Wednesday, 18th July 2007
Resource of the Week: Patent Searching for the Rest of Us
Resource of the Week: Patent Lens
By Shirl Kennedy, Senior Editor
There is an art and science to patent searching. Those who do it regularly for a living can perform magic and make it look easy. But what about those who have only an occasional need...or a sudden flash of intellectual curiosity generated, perhaps, by something we read somewhere (e.g., the rest of us). Well, here's a resource that helps...a lot.
Patent Lens comes to us from Australia, via a science and technology-focused nonprofit called CAMBIA -- originally an acronym for "Center for the Application of Molecular Biology to International Agriculture." As the organization's "public good mandate" has expanded, however, the acronym aspect went away; CAMBIA means "change" in Italian and Spanish.
So what does the international patent system have to do with CAMBIA's "public good mandate"? The FAQ provides a clue:
We created the Patent Lens to shed light and transparency on the patent system. The effects of the patent system as it works now may not match the original intent to benefit society. People affected by it should know the effects, so as to be able to advocate change where it may be needed.
Patent Lens is a searchable full-text database of more than 7 million patents and patent applications from WIPO (World Intellectual Property Organization), USPTO (U.S. Patent and Trademark Office, EPO (European Patent Office), and IP Australia. New bulk data from these agencies is uploaded weekly. See full details of coverage here. They would like to include patent information from additional jurisdictions; you are encouraged to e-mail them with suggestions.
The database also incorporates INPADOC -- "bibliographic data from over 70 countries and legal status data from more than 40 patent authorities" -- which, according to Patent Lens, "can help to give an idea whether a patent application related to one of interest was filed in other countries, and possibly whether patents are in force or applications are still pending."
A fast keyword search can be done right from the home page. (I got 19,306 results for "baseball", to give you some idea of the scope.) But you'll be glad to know that other search options are available.
+ Quick gives you the choice of a simple keyword search box or a search by patent number; a dropdown menu allows you to select one of the four agencies mentioned about that provide the source data. You can turn stemming on or off, select the number of results you want to appear on a single page (10/20/50), and choose to sort by relevance score, patent number, filing date or publication date.
+ Structured offers many opportunities to fine-tune a search. A series of text boxes and dropdown menus allows you to specify which fields to search -- e.g., title, abstract, inventor, assignee, etc.. A small dropdown menu at the top of the form provides a boolean and/or option. You can also search by patent number here, and choose to filter your results by publication or filing date (or predicted expiration date for U.S. patents). Stemming, item number and sorting options are available here, too.
+ The Expert search page provides a text box in which you can construct a complex query using various Boolean options -- although you can't restrict by date here as you can with the Structed search. But the same filtering, stemming, display and sorting options are available.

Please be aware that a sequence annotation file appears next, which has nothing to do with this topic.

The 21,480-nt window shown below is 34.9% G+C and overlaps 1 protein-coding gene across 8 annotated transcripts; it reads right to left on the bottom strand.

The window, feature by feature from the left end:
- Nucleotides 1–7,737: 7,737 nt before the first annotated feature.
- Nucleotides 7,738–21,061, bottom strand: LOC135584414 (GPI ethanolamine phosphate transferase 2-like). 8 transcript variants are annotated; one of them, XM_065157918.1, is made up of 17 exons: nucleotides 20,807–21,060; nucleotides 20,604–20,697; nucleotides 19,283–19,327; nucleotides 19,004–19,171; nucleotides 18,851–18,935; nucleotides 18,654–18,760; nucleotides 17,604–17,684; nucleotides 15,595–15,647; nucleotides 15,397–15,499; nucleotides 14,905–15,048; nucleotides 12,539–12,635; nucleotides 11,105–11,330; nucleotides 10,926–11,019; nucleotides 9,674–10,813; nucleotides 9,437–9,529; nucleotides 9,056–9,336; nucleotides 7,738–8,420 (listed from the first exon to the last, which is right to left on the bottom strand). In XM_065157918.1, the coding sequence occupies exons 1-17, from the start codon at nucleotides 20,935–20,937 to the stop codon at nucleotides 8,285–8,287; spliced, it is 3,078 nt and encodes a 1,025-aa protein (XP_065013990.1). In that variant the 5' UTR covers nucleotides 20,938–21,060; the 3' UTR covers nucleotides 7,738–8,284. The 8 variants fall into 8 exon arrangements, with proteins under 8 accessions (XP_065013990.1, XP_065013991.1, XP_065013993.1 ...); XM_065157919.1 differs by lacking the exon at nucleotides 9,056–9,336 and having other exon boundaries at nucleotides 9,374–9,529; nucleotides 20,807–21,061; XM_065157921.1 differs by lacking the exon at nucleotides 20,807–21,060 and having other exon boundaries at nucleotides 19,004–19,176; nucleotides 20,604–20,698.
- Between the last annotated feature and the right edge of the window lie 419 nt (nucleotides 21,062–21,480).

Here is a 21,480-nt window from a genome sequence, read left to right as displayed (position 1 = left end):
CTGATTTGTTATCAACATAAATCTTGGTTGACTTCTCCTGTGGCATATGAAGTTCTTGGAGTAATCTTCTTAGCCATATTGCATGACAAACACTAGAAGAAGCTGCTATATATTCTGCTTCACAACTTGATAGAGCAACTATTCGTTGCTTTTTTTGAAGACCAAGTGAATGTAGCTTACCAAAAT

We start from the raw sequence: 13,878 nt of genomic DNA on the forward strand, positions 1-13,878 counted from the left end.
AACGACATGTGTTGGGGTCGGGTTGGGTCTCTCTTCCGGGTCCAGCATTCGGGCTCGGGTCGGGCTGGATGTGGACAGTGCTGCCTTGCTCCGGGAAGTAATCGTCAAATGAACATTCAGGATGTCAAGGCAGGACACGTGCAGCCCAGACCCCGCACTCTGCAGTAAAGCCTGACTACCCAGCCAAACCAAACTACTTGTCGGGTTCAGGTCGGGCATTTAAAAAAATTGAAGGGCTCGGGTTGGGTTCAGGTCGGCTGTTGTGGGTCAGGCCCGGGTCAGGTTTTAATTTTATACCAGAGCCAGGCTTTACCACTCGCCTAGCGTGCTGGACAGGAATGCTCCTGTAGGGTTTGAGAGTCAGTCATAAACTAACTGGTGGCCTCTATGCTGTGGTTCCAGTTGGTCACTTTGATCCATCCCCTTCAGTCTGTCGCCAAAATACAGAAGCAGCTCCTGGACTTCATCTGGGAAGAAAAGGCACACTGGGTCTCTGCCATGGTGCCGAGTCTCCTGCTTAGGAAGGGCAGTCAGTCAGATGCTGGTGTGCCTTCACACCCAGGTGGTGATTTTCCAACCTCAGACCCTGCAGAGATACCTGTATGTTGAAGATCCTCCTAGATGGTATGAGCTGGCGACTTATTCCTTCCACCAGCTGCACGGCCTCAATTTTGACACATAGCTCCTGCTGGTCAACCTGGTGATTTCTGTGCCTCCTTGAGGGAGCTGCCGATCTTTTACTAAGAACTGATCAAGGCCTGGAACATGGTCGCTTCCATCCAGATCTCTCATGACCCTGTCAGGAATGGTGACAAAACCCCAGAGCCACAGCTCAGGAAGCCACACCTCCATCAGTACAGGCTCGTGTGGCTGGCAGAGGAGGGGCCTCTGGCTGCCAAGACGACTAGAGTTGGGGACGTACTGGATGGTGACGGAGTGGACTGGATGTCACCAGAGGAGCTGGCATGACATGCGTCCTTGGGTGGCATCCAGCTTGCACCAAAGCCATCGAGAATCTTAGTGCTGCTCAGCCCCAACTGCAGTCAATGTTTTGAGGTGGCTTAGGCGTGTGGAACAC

+ BLAST Search is a whole 'nother kettle of fish. It uses the National Center for Biotechnology Information's BLAST technology "to search sequences that are specifically listed in U.S. patents and published patent applications." This is not for the faint of heart...or the newbie, but detailed help is available as you mouse over the various links on the page.
You can also find detailed help for the other search options. (If you summon this page by clicking on the links on the search pages, use your browser's options to open it in a separate tab or window, or it may pop up in a window that is too small for easy browsing/reading).
If there's a search you'd like to run regularly, you can subscribe to an RSS feed for it after the first time you execute it. Do this for as many searches as you like. Other RSS feeds are available here, for general intellectual property news, and for the site's discussion forums on Patent Lens itself, patent informatics, intellectual property, and "technology landscapes."
By the way, Gary briefly mentioned Patent Lens in a post here last December. The same post also included some other patent search resources, such as:
+ Google Patent Search (easy, but with a number of limitations)
+ FreePatentsOnline (which offers several fee-based data delivery and analysis services)
+ IP Newsflash Patent Family Search (based on INPADOC data)
+ Clearly Understood (concept searching for patents)
+ Freshpatents.com (loaded with RSS feeds)
+ Delphion (U.S. only, unless you're a paying subscriber)
+ Braindex (worldwide; they'll throw in a "free" 3 day, 2 night vacation if you buy their Patent Downloader software for $99.95)
+ The Canadian Intellectual Property Office database ("75 years of patent descriptions and images")
Finally...almost forgot...for those who are REALLY, REALLY into patents...about a week ago, Gary mentioned the Peer-to-Patent Community Patent Review, built and maintained by New York Law School with full cooperation from the USPTO. Register here and you can actually "(h)elp the USPTO find the information relevant to assessing the claims of pending patent applications."